No one has publicly blamed Steinberg for the crimes alleged of the three Democrats. Each of them rose through political operations established outside Steinberg’s sphere and came from solidly Democratic districts in San Francisco and Los Angeles without Steinberg’s help.
“These are isolated incidents that really don’t have anything to do with his leadership,” said Jessica Levinson, a professor of political law at Loyola Law School and a member of the Los Angeles Ethics Commission. “They would have happened regardless of who was in his position ... What can we criticize him on? Maybe the aftermath.”
On that score, Steinberg has his critics.
Some say suspending the senators facing criminal charges wasn’t a strong enough move because it maintains their pay and prevents constituents from choosing replacements.
“Darrell Steinberg is the consummate politician, so he’s trying to address these problems as a political crisis rather than a moral crisis,” said Jon Fleischman, a conservative blogger and former state Republican Party executive director. “You get the sense that there is a lot of window dressing to try to create a lot of positive news stories and the perception of change for the public.”
When a jury in January found that Wright lied to voters about where he lived when he ran for office in 2008, Steinberg initially argued that Wright should remain in good standing in the Senate because the verdict wouldn’t be final until upheld by a judge at sentencing. He said residency laws are ambiguous and pointed out that many other legislators have fudged their addresses over the years.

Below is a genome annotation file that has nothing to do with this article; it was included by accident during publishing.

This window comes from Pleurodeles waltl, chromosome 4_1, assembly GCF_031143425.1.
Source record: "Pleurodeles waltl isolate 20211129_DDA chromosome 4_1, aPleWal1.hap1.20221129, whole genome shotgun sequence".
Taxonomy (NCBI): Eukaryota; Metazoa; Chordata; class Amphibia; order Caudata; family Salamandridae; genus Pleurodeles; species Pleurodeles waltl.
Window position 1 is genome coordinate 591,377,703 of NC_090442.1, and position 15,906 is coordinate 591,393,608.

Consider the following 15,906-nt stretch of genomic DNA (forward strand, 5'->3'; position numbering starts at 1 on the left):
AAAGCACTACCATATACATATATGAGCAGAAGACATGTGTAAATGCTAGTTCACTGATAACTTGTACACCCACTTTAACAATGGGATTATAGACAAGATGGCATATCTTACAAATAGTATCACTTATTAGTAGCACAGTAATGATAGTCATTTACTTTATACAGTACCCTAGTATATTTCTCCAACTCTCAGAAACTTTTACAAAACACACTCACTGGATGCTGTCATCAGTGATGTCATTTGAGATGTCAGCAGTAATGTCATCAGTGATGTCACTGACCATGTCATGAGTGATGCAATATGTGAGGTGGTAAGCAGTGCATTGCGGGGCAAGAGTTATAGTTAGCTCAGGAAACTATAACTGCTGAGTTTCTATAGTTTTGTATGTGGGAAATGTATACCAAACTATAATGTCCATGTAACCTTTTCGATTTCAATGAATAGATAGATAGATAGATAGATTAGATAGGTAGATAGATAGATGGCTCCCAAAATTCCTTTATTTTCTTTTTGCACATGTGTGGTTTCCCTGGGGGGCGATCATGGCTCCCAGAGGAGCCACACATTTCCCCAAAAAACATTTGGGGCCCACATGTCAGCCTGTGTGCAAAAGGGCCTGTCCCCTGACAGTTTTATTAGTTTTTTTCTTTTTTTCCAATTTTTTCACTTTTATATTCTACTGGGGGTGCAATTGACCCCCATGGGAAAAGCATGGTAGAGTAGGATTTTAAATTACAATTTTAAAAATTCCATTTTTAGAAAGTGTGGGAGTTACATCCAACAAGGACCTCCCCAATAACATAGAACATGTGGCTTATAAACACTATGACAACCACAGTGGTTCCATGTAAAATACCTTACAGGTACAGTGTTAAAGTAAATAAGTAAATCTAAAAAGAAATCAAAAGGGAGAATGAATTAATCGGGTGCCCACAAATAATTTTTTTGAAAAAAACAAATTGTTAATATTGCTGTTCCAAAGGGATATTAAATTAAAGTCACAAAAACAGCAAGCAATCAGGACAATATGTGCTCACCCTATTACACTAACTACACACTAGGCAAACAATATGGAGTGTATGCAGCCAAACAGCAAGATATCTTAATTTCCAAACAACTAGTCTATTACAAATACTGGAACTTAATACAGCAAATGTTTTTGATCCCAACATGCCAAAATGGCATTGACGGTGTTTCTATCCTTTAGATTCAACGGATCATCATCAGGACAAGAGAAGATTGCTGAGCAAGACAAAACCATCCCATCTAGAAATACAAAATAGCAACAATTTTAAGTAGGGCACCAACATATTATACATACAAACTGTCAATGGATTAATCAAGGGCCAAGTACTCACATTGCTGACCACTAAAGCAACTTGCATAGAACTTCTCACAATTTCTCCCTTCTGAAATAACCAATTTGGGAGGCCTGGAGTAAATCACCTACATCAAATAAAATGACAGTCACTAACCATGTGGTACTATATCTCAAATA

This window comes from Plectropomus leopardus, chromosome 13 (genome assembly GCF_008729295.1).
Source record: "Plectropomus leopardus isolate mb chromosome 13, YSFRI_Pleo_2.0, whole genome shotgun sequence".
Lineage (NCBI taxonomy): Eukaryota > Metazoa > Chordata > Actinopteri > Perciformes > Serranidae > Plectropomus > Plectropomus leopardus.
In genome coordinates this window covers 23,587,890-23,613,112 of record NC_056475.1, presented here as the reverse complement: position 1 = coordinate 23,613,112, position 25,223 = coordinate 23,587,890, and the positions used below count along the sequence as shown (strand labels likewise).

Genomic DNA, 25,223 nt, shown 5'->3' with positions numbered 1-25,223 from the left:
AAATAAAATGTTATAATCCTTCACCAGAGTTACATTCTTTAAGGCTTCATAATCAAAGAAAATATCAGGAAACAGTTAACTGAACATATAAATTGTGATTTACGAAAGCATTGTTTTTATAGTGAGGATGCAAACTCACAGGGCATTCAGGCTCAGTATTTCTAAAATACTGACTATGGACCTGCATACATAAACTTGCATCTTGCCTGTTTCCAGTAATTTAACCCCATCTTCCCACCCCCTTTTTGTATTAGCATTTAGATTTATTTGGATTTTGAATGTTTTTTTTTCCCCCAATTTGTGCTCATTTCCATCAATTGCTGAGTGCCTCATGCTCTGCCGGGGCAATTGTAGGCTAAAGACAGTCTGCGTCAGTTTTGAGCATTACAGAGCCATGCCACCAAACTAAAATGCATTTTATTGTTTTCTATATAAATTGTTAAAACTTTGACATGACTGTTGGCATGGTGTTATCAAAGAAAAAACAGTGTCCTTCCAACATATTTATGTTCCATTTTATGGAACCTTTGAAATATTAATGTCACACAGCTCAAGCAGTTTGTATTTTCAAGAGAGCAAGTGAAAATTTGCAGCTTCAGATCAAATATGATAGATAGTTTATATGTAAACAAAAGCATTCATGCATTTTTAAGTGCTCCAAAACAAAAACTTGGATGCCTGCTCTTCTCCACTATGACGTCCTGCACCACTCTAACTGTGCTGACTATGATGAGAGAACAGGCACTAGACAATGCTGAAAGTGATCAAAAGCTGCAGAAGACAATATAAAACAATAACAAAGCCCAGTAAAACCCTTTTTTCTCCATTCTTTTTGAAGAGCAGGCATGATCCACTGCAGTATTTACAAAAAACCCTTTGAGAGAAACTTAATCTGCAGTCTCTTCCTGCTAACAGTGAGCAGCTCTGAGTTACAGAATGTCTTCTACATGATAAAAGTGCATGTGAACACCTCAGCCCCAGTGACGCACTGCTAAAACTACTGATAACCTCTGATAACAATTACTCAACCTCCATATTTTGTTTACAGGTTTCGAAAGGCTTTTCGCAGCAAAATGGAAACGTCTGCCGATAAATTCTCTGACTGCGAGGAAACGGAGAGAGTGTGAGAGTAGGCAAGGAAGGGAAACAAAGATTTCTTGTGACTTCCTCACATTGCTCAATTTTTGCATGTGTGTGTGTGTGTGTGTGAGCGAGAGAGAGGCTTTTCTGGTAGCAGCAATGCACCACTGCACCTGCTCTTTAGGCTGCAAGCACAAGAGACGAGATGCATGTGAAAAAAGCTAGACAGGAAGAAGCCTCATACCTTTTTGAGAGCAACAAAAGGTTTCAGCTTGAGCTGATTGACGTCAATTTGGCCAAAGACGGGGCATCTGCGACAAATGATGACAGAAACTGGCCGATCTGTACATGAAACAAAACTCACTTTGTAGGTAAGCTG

A handful of Republicans in the Senate wanted Steinberg to seek the two-thirds vote necessary to expel – rather than suspend – Wright. That would have ended his pay and allowed his constituents to elect a replacement. But Steinberg quashed their motions, protecting his fellow Democrats from having to take a public stand on the embarrassing issue.
“On a personal level, I like Darrell very much. On a professional level, I’m extremely disappointed that he continues to allow our resolution not to be debated on the floor to expel a senator who’s been found guilty of eight felonies,” said Sen. Joel Anderson, R-Alpine, the only senator who voted against the suspensions. He said expulsion made more sense.
“When you say that you’re serious about ethics and yet you don’t allow the debate to be heard on the floor, your actions betray your words,” Anderson said.
As ethical crises in the Senate have piled up, Steinberg has begun to act more swiftly.
After Calderon was indicted on 24 criminal counts including bribery and money laundering, and 37 politicians received FPPC warning letters for benefiting from lavish – and illegal – fundraisers at the home of lobbyist Kevin Sloat, Steinberg stood with his Democratic colleagues to announce a package of bills addressing political ethics.
Their proposals – currently working their way through the Legislature – would ban campaign fundraisers at lobbyists’ homes; prohibit officials from accepting certain gifts such as tickets to concerts, sports events and amusement parks; and require more frequent disclosure of campaign-finance reports.
After Yee was charged with conspiring to import weapons from the Philippines and taking bribes from undercover FBI agents in exchange for political favors, Steinberg canceled Senate Democrats’ biggest fundraiser of the year, halted normal business in the Senate for a day while lawmakers and their aides attended special ethics training and wrote the constitutional amendment that would allow future legislatures to take away the pay of lawmakers they suspend for bringing disrepute to their house.